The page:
By Riddhi Tyagi
So I happened to visit this amazing museum while I was tripping around Goa this summer break, and I would definitely label it as a ‘must-see’ place!
Goa Chitra and Chakra- A moving experience is the efforts of a single person Victor Hugo Gomes being initiated for display at one of the coastal villages of Goa called Benaulim which is also now developing into a town.
If you go there without a guide you’d definitely not be able to locate it at once. This is because it is unlike any other museum; it is a quiet and secluded place and doesn’t boast of a high-rise and huge building.
Goa Chakra which is centered around the wheel is a part of Goa Chitra Museum, a huge hall dedicated to heritage carriages from various eras and states of India.
The impressive collection includes; temple chariots, camel carts, dowry chests on wheels, horse carts, gypsy caravans, a gig (a light, two-wheeled carriage drawn by one horse) and several horse-drawn carriages.
Goa Chitra, an ethnographical museum is an unusual museum with over 4,000 traditional farming implements, furniture, musical instruments and other objects sourced from across the state, in a much similar fashion as the rescued carts in Goa chakra.
The museum is located very adjacent to Victor Gomes’ house the collector and keeper of all the artefacts in the wonderland they call ‘Goa Chitra and Chakra.’ In fact, after you take a round of the museum you can even meet the family.
His desire to preserve the past is not merely restricted to the material culture and physical objects but also includes the way of life – what he calls “intangible culture”.
Every piece I laid my eyes on was reflective of the agrarian Goan culture, the influence of the Portuguese and the rustic rural feel that was created owing to the amusing farming equipment.
Victor Gomes has not only kept and maintained the ‘physical objects’ but has given an aura to the place that keeps the eras of the past alive.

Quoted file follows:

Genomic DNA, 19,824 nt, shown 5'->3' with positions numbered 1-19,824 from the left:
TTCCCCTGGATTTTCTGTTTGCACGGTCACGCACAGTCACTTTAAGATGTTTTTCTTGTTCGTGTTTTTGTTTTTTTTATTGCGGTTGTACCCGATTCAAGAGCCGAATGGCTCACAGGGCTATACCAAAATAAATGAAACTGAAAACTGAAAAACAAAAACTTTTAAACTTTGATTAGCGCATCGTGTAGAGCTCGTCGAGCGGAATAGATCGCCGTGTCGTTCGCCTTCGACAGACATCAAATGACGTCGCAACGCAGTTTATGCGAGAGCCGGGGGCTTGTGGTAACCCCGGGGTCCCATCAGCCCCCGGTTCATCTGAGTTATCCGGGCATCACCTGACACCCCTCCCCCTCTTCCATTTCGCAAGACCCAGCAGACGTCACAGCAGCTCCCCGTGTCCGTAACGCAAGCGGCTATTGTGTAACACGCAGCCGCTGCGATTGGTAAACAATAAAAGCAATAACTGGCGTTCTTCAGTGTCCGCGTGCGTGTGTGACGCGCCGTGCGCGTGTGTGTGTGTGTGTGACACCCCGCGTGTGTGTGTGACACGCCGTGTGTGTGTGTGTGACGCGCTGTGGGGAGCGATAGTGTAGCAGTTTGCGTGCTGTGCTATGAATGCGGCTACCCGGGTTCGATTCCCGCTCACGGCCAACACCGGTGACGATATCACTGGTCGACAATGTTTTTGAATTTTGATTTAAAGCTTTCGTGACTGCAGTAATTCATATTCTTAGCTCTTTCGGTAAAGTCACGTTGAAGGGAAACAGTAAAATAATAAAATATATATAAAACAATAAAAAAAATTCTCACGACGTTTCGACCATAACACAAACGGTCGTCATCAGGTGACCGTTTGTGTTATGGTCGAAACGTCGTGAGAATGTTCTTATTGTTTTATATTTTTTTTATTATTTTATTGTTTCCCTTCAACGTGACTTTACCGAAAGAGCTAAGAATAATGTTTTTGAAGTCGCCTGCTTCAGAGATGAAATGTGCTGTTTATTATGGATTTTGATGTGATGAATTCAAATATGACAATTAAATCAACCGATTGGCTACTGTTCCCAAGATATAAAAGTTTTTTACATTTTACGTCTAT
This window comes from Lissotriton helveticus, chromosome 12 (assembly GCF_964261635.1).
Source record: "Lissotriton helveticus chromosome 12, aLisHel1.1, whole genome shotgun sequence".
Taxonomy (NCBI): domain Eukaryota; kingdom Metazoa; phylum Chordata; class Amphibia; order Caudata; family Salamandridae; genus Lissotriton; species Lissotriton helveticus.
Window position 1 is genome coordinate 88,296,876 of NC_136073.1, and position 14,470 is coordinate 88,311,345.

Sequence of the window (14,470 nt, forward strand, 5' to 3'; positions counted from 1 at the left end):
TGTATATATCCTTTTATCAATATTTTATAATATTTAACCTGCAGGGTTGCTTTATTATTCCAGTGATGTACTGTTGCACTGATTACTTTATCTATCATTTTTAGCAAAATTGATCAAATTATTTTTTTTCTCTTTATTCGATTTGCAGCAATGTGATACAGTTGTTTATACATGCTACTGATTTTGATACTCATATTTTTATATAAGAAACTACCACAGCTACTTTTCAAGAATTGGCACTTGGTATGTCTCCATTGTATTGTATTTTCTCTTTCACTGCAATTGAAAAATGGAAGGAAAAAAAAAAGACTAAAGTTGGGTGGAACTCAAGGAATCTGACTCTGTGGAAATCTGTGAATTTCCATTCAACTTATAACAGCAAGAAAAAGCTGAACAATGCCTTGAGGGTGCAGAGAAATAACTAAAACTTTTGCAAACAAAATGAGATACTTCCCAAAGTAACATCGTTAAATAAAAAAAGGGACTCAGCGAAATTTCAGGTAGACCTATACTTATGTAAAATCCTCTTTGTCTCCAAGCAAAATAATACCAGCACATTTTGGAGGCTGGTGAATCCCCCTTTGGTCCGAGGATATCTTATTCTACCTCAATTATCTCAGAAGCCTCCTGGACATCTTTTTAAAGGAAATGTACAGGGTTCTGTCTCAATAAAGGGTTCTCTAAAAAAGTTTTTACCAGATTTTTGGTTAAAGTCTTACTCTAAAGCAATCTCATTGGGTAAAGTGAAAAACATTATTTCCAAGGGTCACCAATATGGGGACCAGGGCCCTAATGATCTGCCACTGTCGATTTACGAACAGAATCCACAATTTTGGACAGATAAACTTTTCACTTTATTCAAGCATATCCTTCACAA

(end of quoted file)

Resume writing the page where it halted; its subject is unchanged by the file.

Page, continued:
We were also told of how curation of objects was done taking into consideration the people who possessed these items, and the sense of personal history as well as the community’s collective history that was tied to it.
Gomes’ concept of intangible heritage also refers to wisdom – the kind that comes only from intimate knowledge of the tools and the lifestyle that he wants to preserve.
As an example, our guide told us about the wheel traditionally used for farming in sandy terrain and desert areas, which are supposed to be smaller and thicker to suit the soil. The wheels used nowadays have a broad base and made from discarded rubber aircraft wheels with ball bearings because people are adopting North Indian practices mindlessly, failing to recognise the differences of the agricultural terrains between these regions.
Victor’s idea does not call for a complete turnaround from the past, nor is it a cynical idealised sense of history. His mission is for ‘us’, as a society, to move forward but at the same time utilize our past in the best way possible in shaping our future.
His mission is for people to realize what is around them and gather knowledge from the past which comes from instinct rather than books. He believes our past is just scattered around us waiting to be realized.
It is so inspiring and fulfilling to know how people are so compassionate in preserving their culture. Of how Victor Hugo single-handedly created and brought to life what the Archaeological Survey of India proudly proclaimed as one of the topmost Contemporary Museum in India.
Of how we must not just visit such places to plainly look around some objects but enjoy the experience we become a part of; our culture, our heritage, ‘US’.
Image Credits: Author and Google Images